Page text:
Having helped set up the Women’s Young At Heart Club, Philomena Gallagher was invited back to the club to launch of her debut novel.
Philomena, a retired community development officer from Portadown, spent a year of her life on the island of Arranmore (population of around 500) off the Donegal coast.
Drawing on that experience her first book ‘Island Woman’ is a ‘doomed’ love story set on the remote island in the 1930s.
Philomena is a grandmother of seven with a Bachelor of Social Sciences Degree from Queen’s University and a Master’s Degree from Trinity College, Dublin.
Waves Leisure Centre, where the Women’s Young At Heart Club meet, was the setting for the launch of her debut novel.
Sadie Hamill, chairperson of the Women’s Young At Heart Club, was delighted to hear the retired community development officer, who helped co-ordinate the establishment of the club in 2000, had ventured into fiction writing. It prompted Sadie to invite her back to Waves to launch the book in Lurgan.
The cover shows a couple entwined in one another’s arms. It’s aimed at the Irish-American market, and the prologue begins – ‘Below the grey Atlantic sky lies a crescent band of rugged land, the Island of Arranmore, County Donegal. Far to the west, great rollers of misty sea constantly demand attention and roar upon its beaches and staunch rocks. Crying gulls shriek and soar, attempting to ride the white horses on the roaring tide’.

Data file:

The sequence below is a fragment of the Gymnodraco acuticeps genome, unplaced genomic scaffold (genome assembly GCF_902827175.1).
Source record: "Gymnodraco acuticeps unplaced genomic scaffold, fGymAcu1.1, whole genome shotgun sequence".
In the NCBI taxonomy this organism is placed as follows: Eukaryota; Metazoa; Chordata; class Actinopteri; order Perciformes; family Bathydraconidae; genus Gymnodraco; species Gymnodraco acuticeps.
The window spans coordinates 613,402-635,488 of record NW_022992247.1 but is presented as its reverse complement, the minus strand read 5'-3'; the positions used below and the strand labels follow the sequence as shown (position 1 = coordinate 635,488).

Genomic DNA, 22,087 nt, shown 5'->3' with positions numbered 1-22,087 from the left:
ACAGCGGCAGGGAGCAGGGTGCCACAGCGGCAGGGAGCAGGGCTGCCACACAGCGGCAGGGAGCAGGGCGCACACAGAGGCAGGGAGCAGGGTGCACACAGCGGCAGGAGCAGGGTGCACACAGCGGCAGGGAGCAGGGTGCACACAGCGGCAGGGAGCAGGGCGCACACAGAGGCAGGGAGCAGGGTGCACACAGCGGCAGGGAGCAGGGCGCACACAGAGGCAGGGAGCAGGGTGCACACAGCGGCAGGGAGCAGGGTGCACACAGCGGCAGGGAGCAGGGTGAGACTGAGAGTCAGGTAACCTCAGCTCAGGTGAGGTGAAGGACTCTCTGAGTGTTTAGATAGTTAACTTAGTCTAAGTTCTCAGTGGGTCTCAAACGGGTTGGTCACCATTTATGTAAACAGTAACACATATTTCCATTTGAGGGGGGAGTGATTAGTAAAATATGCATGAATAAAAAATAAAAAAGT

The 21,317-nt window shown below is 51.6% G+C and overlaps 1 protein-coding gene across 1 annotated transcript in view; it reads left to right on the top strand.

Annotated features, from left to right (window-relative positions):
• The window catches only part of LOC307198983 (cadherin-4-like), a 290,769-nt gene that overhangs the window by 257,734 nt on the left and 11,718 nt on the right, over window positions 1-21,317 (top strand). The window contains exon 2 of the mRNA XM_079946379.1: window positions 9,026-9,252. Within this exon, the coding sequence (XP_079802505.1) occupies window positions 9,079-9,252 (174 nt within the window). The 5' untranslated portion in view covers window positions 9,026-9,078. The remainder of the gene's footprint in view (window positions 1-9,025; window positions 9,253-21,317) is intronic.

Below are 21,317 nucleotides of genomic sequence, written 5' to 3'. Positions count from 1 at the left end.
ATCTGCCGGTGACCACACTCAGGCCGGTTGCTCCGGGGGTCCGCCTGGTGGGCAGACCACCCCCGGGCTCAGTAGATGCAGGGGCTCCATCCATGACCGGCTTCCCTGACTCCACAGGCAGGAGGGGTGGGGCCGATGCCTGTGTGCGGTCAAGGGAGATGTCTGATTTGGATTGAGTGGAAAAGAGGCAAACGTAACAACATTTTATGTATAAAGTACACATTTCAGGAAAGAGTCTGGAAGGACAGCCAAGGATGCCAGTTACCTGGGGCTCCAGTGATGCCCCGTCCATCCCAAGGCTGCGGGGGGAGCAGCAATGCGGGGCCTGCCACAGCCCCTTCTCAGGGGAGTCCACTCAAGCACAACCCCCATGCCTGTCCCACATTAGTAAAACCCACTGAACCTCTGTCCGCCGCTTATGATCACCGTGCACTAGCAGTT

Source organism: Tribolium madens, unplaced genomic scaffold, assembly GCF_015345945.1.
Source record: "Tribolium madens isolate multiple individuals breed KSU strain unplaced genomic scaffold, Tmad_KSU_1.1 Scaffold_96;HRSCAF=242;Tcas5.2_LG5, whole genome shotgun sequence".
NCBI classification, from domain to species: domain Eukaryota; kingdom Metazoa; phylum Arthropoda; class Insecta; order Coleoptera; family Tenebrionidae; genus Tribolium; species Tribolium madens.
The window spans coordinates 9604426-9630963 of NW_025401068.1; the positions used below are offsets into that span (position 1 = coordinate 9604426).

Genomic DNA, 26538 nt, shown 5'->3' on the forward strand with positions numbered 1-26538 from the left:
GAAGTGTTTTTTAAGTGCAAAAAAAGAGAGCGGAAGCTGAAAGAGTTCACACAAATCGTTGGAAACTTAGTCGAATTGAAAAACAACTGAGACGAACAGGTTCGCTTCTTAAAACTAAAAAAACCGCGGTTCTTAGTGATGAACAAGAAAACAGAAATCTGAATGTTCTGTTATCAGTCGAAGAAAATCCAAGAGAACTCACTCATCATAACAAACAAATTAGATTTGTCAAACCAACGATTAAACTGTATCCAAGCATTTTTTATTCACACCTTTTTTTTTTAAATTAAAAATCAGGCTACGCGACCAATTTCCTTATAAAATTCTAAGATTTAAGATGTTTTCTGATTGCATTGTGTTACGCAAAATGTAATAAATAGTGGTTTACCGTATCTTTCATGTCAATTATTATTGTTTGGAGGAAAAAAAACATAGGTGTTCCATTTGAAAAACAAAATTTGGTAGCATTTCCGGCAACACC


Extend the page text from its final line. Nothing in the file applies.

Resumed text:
Philomena, an avid reader since she was seven, underwent an adult Outreach Education programme, which led to a Certificate of Distinction in Women’s Studies and a tutoring position with the writers’ group at Pinebank in Brownlow.
As a result, she had several short stories, plays and poems published, as well as six CDs of her skilled story telling. And she wrote the authorised autobiography of the acclaimed Irish trumpet player Johnny Carroll – Erin’s own’ Man with the Golden Trumpet’, entitled ‘O Mein Papa’.
Philomena enjoyed working with 110 Ageing Well groups throughout the Craigavon and Banbridge areas from 1999 to 2009.
Her work won her an ‘All Ireland Inspirational Life Award’ 2010 for her leadership and motivation skills and was the first in Northern Ireland to win the award.
In October 2011 she was diagnosed with breast cancer and due to early detection (sending all women over 60 for a mammogram) her life was saved.
It’s understood Philomena’s home town of Portadown will feature in the follow-up - ‘Northern Woman’.
‘Island Woman’ is published by Harrison Print in Bridge Street.
To order a copy, telephone Philly Books/Harrison Print on 3833 0252, or get it on-line at firstname.lastname@example.org